Page 21

I got off the plane when it landed at  Kunming,  China  and turned in at the hospital. 

Ex-POW cardBy this time other POWs were arriving so they were beginning to fly the men back to the states.  I left China and was flown to New York.  My prison camp days were finally behind me. 

I had survived

After  a few weeks under observation in the Halloran General Hospital in Staten Island, New York, Russ was sent  home on leave to Neodesha. 

Only twenty-five men from Russ' squadron of about 250 men lived through the prison camp.Group Photo

Russ always carried with him the nightmares, scars and effects of malnutrition and hard labor. 

It takes a lot to survive as a prisoner of war because you're treated lower than whale manure on the bottom of the ocean floor. There was no justice.  You could be beaten for violating any rule or regulation. 

As I wrote this story,  I realized how Russ survived.  First he came from a strong pioneer family who were survivors.  He used his intelligence, his patience and his compassion.  He also went into the prison camp in as good of condition as possible, even though he fought and starved for four months.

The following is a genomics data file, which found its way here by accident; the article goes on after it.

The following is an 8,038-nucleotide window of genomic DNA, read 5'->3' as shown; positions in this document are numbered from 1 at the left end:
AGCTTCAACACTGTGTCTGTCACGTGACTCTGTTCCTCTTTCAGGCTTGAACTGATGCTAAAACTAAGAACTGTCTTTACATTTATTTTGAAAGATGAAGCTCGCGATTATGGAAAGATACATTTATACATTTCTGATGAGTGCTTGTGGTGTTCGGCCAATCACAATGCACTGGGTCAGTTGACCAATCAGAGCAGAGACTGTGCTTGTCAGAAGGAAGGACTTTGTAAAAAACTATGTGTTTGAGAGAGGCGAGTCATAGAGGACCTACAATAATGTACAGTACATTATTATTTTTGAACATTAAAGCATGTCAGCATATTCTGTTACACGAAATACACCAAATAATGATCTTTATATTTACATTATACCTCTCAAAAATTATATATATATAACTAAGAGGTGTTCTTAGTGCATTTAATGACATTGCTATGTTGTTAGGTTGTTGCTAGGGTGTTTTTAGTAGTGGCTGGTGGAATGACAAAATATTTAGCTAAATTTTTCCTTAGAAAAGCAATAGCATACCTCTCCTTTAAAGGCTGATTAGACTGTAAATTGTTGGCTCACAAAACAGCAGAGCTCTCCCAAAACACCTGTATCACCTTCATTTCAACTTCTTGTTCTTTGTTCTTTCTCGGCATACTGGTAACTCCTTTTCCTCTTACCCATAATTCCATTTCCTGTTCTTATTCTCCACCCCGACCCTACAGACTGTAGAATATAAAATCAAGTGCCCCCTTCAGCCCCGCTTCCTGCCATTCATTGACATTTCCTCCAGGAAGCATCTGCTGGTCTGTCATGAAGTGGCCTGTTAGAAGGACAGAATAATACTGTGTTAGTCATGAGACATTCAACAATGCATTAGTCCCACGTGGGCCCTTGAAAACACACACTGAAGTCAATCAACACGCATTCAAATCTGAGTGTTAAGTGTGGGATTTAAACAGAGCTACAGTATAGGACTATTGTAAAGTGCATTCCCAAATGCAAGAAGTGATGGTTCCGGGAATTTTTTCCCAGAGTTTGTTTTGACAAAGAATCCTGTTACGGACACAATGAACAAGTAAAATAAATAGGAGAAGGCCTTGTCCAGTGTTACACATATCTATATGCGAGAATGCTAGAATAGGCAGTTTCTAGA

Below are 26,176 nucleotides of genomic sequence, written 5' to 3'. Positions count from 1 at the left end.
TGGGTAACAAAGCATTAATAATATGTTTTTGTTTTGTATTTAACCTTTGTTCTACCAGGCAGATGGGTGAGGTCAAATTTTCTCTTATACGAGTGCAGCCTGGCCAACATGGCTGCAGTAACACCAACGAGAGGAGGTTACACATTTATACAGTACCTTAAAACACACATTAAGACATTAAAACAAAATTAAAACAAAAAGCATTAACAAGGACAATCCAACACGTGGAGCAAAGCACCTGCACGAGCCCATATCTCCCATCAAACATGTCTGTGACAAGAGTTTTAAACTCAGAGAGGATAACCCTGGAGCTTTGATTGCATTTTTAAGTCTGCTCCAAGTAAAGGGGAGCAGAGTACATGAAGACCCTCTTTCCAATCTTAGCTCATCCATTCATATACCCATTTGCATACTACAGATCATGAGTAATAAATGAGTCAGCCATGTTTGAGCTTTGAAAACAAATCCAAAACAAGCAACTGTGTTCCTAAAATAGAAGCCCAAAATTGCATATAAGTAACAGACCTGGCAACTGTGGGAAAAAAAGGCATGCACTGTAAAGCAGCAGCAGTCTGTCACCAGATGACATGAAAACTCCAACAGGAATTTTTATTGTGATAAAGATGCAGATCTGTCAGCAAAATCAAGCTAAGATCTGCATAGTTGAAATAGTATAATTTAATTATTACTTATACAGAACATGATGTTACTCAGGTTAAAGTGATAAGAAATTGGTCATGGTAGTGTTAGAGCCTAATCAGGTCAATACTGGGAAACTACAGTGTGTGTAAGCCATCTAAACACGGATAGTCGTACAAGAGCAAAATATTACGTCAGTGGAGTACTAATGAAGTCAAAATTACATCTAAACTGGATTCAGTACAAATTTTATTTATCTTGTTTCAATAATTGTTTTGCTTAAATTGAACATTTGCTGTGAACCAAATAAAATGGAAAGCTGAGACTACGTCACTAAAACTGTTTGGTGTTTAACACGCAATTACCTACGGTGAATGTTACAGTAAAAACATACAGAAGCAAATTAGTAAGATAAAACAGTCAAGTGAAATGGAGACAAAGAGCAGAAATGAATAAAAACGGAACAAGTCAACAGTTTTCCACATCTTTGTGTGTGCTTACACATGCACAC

Russ was not a smoker and drank in moderation and he knew you had to have food to live so he constantly sought food. He knew how to prepare food, which was a great help.  Russ recognized the enemy had the upper hand and did not antagonize them, if possible.  He stood up for himself but was never arrogant. Russ was no coward.  I never saw anyone so unafraid, but he was not foolhardy and never abrasive. 

Russ knew how to make the best of a bad situation.  He never dwelt on the morbid.  When he told me his story,  he passed  over the worse parts and tried to remember the better times. He wanted to survive and with luck, determination and courage on his part, he made it. That is how he survived all his life.  He was truly remarkable. 

Bronze Star

Back Home Next